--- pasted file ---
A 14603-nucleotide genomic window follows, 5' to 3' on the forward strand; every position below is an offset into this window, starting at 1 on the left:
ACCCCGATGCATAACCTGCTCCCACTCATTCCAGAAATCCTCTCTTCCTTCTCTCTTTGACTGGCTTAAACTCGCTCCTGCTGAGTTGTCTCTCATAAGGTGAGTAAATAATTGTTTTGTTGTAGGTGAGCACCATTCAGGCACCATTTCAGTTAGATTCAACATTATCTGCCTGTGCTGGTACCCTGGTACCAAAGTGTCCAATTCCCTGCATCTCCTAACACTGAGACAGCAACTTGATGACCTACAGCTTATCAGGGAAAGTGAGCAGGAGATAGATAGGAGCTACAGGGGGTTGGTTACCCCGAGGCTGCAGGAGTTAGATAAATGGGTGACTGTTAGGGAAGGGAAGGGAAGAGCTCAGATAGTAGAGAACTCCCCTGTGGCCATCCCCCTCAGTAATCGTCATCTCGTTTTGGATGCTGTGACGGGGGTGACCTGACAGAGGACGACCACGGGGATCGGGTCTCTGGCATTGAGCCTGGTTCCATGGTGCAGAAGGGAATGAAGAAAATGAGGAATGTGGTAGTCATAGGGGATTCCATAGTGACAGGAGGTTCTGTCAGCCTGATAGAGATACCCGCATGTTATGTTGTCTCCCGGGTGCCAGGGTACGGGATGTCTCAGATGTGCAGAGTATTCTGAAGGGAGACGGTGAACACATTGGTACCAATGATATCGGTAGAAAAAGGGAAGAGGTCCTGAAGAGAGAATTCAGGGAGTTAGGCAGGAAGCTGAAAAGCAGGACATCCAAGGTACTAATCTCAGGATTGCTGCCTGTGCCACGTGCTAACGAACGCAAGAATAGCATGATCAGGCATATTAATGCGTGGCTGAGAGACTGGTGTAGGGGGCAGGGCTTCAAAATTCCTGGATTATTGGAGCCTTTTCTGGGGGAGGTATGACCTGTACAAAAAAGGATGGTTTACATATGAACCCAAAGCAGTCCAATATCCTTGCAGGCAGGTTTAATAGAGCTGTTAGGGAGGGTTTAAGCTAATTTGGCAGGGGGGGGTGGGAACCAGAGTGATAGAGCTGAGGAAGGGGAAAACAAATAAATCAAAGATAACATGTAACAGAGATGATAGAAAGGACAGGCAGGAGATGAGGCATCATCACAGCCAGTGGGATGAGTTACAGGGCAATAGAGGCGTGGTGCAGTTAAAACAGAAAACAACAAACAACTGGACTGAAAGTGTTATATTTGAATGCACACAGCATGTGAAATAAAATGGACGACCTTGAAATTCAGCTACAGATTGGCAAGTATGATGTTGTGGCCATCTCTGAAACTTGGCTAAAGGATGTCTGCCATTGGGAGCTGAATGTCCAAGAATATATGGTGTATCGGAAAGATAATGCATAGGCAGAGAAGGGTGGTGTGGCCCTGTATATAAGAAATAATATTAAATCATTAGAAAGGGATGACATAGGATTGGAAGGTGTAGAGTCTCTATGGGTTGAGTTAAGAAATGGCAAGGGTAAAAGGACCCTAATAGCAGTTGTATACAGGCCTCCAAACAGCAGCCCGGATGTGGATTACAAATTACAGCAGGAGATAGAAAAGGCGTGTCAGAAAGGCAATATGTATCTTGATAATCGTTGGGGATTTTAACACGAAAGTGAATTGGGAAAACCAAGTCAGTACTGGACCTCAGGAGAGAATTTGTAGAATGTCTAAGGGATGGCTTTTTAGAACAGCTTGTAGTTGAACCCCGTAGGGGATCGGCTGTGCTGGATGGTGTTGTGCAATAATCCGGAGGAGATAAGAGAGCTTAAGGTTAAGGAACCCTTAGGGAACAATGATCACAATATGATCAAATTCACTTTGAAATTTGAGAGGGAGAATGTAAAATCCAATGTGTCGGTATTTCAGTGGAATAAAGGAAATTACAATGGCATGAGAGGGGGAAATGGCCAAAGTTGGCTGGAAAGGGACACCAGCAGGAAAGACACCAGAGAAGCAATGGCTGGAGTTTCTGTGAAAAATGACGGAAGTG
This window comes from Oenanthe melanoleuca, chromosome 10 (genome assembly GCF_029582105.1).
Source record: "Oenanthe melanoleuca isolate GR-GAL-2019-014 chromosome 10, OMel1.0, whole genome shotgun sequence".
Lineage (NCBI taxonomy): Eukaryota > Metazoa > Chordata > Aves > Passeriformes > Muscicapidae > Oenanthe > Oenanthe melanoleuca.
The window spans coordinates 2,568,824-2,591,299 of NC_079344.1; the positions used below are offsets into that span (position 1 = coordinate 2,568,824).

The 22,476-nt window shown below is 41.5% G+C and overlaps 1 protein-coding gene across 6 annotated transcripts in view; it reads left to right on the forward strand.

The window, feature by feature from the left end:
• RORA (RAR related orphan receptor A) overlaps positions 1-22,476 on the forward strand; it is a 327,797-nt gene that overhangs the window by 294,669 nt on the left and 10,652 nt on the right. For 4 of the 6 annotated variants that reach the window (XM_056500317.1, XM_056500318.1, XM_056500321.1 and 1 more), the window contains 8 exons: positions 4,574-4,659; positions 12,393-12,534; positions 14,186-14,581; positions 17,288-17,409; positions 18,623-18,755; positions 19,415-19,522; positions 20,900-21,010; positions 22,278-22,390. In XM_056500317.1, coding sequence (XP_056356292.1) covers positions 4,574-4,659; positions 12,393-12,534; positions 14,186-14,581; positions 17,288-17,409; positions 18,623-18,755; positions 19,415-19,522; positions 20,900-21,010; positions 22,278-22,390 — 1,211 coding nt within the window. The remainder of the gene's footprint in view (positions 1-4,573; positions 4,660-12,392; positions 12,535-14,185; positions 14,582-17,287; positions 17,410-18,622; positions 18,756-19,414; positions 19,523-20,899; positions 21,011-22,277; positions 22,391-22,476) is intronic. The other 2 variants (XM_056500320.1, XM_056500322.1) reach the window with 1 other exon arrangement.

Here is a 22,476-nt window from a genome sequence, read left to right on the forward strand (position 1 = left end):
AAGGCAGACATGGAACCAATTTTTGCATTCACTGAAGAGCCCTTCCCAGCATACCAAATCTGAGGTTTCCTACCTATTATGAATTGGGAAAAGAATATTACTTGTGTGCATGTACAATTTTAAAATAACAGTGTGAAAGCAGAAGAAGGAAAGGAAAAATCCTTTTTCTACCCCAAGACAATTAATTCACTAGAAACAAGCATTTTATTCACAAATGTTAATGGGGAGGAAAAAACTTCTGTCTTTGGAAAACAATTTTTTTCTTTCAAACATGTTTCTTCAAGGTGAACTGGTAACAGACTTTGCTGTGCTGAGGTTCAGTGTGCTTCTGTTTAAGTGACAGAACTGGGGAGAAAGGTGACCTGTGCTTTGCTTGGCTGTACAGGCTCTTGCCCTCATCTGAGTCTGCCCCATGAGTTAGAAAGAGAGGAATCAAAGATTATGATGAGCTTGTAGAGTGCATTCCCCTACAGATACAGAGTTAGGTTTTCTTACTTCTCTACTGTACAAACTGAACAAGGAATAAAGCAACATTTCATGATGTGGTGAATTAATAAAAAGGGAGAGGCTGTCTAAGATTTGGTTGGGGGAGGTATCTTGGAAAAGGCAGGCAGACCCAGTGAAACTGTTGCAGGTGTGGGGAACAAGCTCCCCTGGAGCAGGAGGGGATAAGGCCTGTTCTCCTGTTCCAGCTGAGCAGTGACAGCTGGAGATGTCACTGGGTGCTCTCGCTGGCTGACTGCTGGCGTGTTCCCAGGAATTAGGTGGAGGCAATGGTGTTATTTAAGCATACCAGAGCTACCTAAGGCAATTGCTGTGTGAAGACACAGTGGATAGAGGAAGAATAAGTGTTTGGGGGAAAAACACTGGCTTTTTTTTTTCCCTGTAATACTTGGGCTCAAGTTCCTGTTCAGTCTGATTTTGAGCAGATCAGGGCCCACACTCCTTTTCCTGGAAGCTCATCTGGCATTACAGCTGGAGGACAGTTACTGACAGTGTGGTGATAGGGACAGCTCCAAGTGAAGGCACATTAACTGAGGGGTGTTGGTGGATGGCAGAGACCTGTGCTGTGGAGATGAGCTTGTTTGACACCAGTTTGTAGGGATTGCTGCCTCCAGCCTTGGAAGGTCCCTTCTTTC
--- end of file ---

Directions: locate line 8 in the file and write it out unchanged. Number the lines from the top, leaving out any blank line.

The window, feature by feature from the left end: